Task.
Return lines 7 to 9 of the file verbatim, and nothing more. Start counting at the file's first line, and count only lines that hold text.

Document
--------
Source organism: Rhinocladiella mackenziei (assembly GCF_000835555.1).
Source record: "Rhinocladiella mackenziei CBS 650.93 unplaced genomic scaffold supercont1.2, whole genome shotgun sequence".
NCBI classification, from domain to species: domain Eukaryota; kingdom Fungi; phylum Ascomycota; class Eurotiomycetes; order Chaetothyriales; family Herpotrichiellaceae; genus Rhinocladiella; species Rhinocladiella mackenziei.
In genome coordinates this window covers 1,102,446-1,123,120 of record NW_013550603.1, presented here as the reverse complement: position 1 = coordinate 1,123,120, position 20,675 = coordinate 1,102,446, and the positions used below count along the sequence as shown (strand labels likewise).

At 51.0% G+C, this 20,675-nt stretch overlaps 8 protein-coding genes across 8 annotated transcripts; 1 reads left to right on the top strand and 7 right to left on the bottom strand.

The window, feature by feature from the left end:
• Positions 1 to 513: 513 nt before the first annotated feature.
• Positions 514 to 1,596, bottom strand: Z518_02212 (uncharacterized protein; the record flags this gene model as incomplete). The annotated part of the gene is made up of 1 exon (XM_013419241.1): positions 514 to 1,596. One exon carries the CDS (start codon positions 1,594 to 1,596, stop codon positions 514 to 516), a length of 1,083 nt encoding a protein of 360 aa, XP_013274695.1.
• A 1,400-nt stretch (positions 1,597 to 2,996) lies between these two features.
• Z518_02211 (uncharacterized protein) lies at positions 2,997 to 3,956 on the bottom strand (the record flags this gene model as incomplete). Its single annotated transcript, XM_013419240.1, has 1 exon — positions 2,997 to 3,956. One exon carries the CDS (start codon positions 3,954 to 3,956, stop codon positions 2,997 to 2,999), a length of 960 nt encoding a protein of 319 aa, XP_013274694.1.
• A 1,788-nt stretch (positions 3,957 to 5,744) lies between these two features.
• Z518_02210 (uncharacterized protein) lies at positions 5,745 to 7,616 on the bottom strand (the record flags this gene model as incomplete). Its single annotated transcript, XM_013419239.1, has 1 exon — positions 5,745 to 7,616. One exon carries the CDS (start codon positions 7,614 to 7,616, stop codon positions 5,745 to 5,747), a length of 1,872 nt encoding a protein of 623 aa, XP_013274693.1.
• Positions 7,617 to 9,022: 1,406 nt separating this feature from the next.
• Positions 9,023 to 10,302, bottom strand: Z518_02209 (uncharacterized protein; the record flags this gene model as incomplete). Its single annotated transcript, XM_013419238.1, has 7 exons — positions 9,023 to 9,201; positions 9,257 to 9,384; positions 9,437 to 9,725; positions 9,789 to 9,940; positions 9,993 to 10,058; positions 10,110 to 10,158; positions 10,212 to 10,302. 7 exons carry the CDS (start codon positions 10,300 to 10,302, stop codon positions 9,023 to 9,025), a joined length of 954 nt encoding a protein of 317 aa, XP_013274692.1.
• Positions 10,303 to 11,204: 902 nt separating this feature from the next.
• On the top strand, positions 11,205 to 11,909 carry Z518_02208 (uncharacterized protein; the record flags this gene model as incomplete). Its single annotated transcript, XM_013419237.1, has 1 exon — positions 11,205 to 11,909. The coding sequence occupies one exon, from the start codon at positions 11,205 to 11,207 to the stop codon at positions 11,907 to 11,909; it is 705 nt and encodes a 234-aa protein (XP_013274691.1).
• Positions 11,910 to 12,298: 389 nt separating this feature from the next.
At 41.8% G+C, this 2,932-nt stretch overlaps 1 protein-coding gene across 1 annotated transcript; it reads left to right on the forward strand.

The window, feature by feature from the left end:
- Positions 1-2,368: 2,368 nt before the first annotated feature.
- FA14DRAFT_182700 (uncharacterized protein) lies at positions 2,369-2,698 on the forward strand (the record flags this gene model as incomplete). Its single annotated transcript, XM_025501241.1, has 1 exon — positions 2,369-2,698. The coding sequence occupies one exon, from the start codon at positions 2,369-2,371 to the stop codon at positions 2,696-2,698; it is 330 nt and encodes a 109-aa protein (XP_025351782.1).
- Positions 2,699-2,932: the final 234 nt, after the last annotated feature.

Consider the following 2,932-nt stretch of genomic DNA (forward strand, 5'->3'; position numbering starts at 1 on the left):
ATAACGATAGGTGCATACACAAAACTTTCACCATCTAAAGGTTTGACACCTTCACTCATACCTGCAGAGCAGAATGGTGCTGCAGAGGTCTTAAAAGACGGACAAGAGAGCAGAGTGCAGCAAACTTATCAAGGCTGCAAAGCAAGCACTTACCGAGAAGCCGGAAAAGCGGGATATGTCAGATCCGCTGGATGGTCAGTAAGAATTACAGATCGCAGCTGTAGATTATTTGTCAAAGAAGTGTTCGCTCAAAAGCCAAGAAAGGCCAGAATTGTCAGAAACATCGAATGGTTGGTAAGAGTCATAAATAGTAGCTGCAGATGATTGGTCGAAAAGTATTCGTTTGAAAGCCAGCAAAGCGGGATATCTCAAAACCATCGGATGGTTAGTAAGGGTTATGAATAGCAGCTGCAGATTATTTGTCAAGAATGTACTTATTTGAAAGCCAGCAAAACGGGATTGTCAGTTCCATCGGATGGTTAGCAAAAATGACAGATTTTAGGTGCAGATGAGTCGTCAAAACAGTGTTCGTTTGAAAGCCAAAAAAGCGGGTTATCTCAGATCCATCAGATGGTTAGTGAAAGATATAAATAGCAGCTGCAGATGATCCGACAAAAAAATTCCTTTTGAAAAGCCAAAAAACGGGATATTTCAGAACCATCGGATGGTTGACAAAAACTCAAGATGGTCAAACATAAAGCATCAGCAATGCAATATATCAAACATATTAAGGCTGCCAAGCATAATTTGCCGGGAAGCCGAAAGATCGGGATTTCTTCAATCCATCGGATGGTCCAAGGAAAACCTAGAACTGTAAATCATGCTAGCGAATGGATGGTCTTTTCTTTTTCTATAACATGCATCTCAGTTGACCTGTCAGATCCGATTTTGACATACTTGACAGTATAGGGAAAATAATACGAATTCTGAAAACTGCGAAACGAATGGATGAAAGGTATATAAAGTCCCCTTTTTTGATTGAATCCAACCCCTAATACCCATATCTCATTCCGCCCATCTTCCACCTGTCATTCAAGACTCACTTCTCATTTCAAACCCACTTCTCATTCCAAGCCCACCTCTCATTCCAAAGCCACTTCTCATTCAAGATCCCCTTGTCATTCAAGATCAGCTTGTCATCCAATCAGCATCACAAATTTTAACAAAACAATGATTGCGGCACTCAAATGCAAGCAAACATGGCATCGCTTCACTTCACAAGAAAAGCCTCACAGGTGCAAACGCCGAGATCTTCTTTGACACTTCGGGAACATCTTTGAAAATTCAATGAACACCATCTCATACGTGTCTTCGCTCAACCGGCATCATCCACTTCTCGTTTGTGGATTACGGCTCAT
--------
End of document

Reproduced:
• Positions 1 to 513: 513 nt before the first annotated feature.
• Positions 514 to 1,596, bottom strand: Z518_02212 (uncharacterized protein; the record flags this gene model as incomplete). The annotated part of the gene is made up of 1 exon (XM_013419241.1): positions 514 to 1,596. One exon carries the CDS (start codon positions 1,594 to 1,596, stop codon positions 514 to 516), a length of 1,083 nt encoding a protein of 360 aa, XP_013274695.1.
• A 1,400-nt stretch (positions 1,597 to 2,996) lies between these two features.